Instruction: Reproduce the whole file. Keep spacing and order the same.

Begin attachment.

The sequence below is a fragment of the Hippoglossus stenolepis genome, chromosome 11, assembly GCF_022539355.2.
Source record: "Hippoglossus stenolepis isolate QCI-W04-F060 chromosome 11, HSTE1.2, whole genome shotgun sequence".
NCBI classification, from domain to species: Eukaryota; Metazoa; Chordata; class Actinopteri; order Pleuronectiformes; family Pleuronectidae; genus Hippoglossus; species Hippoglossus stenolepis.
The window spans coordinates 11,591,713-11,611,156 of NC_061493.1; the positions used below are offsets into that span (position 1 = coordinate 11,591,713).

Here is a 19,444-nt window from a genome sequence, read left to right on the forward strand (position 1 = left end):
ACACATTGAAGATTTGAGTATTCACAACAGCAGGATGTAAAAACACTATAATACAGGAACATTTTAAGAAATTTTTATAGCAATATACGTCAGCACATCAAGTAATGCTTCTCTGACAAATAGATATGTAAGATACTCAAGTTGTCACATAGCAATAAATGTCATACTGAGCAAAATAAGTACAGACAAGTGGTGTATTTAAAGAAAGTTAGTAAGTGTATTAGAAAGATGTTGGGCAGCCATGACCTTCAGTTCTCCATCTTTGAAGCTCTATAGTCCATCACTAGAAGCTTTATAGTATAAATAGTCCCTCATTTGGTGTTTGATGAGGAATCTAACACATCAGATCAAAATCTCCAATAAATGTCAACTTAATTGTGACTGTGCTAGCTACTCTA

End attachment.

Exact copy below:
The sequence below is a fragment of the Hippoglossus stenolepis genome, chromosome 11, assembly GCF_022539355.2.
Source record: "Hippoglossus stenolepis isolate QCI-W04-F060 chromosome 11, HSTE1.2, whole genome shotgun sequence".
NCBI classification, from domain to species: Eukaryota; Metazoa; Chordata; class Actinopteri; order Pleuronectiformes; family Pleuronectidae; genus Hippoglossus; species Hippoglossus stenolepis.
The window spans coordinates 11,591,713-11,611,156 of NC_061493.1; the positions used below are offsets into that span (position 1 = coordinate 11,591,713).

Here is a 19,444-nt window from a genome sequence, read left to right on the forward strand (position 1 = left end):
ACACATTGAAGATTTGAGTATTCACAACAGCAGGATGTAAAAACACTATAATACAGGAACATTTTAAGAAATTTTTATAGCAATATACGTCAGCACATCAAGTAATGCTTCTCTGACAAATAGATATGTAAGATACTCAAGTTGTCACATAGCAATAAATGTCATACTGAGCAAAATAAGTACAGACAAGTGGTGTATTTAAAGAAAGTTAGTAAGTGTATTAGAAAGATGTTGGGCAGCCATGACCTTCAGTTCTCCATCTTTGAAGCTCTATAGTCCATCACTAGAAGCTTTATAGTATAAATAGTCCCTCATTTGGTGTTTGATGAGGAATCTAACACATCAGATCAAAATCTCCAATAAATGTCAACTTAATTGTGACTGTGCTAGCTACTCTA